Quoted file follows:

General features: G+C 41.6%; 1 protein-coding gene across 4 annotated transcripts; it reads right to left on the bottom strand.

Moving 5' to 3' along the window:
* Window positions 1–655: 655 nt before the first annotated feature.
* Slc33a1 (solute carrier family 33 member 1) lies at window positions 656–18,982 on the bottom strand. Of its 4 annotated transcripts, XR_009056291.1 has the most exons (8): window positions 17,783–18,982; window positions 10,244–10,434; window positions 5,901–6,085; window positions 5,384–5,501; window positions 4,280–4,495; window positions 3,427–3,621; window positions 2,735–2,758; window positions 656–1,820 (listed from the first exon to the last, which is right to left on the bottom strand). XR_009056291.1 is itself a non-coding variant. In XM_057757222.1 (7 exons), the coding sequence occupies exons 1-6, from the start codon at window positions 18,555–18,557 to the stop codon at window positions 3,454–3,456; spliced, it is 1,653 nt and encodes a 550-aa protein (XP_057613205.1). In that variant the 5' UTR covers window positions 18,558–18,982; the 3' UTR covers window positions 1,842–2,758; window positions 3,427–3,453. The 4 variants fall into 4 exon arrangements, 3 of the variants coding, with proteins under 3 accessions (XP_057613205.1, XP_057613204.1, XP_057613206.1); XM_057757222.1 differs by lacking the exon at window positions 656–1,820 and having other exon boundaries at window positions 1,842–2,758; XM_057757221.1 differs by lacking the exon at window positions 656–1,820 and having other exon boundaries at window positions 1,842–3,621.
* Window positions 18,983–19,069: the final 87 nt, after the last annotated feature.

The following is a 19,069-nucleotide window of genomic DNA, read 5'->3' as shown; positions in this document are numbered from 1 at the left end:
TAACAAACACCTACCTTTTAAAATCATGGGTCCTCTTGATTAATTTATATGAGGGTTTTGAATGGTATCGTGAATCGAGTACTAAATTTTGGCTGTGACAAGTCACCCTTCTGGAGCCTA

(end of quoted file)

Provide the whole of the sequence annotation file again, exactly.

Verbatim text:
General features: G+C 41.6%; 1 protein-coding gene across 4 annotated transcripts; it reads right to left on the bottom strand.

Moving 5' to 3' along the window:
* Window positions 1–655: 655 nt before the first annotated feature.
* Slc33a1 (solute carrier family 33 member 1) lies at window positions 656–18,982 on the bottom strand. Of its 4 annotated transcripts, XR_009056291.1 has the most exons (8): window positions 17,783–18,982; window positions 10,244–10,434; window positions 5,901–6,085; window positions 5,384–5,501; window positions 4,280–4,495; window positions 3,427–3,621; window positions 2,735–2,758; window positions 656–1,820 (listed from the first exon to the last, which is right to left on the bottom strand). XR_009056291.1 is itself a non-coding variant. In XM_057757222.1 (7 exons), the coding sequence occupies exons 1-6, from the start codon at window positions 18,555–18,557 to the stop codon at window positions 3,454–3,456; spliced, it is 1,653 nt and encodes a 550-aa protein (XP_057613205.1). In that variant the 5' UTR covers window positions 18,558–18,982; the 3' UTR covers window positions 1,842–2,758; window positions 3,427–3,453. The 4 variants fall into 4 exon arrangements, 3 of the variants coding, with proteins under 3 accessions (XP_057613205.1, XP_057613204.1, XP_057613206.1); XM_057757222.1 differs by lacking the exon at window positions 656–1,820 and having other exon boundaries at window positions 1,842–2,758; XM_057757221.1 differs by lacking the exon at window positions 656–1,820 and having other exon boundaries at window positions 1,842–3,621.
* Window positions 18,983–19,069: the final 87 nt, after the last annotated feature.

The following is a 19,069-nucleotide window of genomic DNA, read 5'->3' as shown; positions in this document are numbered from 1 at the left end:
TAACAAACACCTACCTTTTAAAATCATGGGTCCTCTTGATTAATTTATATGAGGGTTTTGAATGGTATCGTGAATCGAGTACTAAATTTTGGCTGTGACAAGTCACCCTTCTGGAGCCTA